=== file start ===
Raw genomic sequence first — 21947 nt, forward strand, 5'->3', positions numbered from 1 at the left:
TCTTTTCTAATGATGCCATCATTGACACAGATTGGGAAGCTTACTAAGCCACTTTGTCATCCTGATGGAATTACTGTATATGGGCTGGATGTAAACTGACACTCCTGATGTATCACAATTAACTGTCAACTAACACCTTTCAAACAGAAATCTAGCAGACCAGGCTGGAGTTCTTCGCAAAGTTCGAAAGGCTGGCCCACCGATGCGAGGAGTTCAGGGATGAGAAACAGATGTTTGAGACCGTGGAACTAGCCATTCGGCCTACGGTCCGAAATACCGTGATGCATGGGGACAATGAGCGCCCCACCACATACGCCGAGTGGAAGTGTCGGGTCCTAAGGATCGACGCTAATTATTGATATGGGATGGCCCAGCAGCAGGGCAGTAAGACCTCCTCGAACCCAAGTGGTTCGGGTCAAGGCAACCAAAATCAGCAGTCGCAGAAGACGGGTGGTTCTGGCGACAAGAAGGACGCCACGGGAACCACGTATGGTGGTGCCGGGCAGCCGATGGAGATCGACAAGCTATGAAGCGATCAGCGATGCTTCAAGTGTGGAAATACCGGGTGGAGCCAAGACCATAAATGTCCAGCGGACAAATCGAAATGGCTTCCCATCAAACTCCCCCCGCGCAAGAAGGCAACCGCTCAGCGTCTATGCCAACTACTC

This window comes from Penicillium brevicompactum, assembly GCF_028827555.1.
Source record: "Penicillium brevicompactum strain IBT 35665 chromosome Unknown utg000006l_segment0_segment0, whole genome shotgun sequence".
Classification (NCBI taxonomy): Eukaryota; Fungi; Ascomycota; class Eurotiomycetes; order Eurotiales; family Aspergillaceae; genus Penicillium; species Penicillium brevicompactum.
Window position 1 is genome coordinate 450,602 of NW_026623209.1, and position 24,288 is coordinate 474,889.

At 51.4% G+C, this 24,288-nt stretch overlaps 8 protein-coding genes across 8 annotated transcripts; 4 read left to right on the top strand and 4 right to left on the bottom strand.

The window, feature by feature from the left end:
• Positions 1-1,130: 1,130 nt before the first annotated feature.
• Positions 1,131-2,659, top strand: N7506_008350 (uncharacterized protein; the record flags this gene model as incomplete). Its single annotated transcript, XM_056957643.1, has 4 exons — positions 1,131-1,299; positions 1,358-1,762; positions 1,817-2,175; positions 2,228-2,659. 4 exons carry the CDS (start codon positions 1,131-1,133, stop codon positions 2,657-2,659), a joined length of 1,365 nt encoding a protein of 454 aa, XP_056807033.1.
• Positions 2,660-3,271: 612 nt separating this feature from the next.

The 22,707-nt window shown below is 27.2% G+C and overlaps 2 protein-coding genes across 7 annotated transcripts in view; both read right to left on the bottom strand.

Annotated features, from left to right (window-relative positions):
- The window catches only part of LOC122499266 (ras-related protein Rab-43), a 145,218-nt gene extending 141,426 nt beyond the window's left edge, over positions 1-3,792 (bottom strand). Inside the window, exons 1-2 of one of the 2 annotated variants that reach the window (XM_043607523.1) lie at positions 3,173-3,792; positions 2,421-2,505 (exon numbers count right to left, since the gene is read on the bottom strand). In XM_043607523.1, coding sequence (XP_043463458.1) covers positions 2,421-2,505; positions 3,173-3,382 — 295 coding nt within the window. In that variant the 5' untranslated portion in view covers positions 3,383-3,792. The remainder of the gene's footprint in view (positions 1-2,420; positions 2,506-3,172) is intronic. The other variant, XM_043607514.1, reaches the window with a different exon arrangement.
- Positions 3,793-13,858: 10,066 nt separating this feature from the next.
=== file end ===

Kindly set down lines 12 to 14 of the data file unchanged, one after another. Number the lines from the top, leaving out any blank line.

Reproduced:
The 22,707-nt window shown below is 27.2% G+C and overlaps 2 protein-coding genes across 7 annotated transcripts in view; both read right to left on the bottom strand.

Annotated features, from left to right (window-relative positions):
- The window catches only part of LOC122499266 (ras-related protein Rab-43), a 145,218-nt gene extending 141,426 nt beyond the window's left edge, over positions 1-3,792 (bottom strand). Inside the window, exons 1-2 of one of the 2 annotated variants that reach the window (XM_043607523.1) lie at positions 3,173-3,792; positions 2,421-2,505 (exon numbers count right to left, since the gene is read on the bottom strand). In XM_043607523.1, coding sequence (XP_043463458.1) covers positions 2,421-2,505; positions 3,173-3,382 — 295 coding nt within the window. In that variant the 5' untranslated portion in view covers positions 3,383-3,792. The remainder of the gene's footprint in view (positions 1-2,420; positions 2,506-3,172) is intronic. The other variant, XM_043607514.1, reaches the window with a different exon arrangement.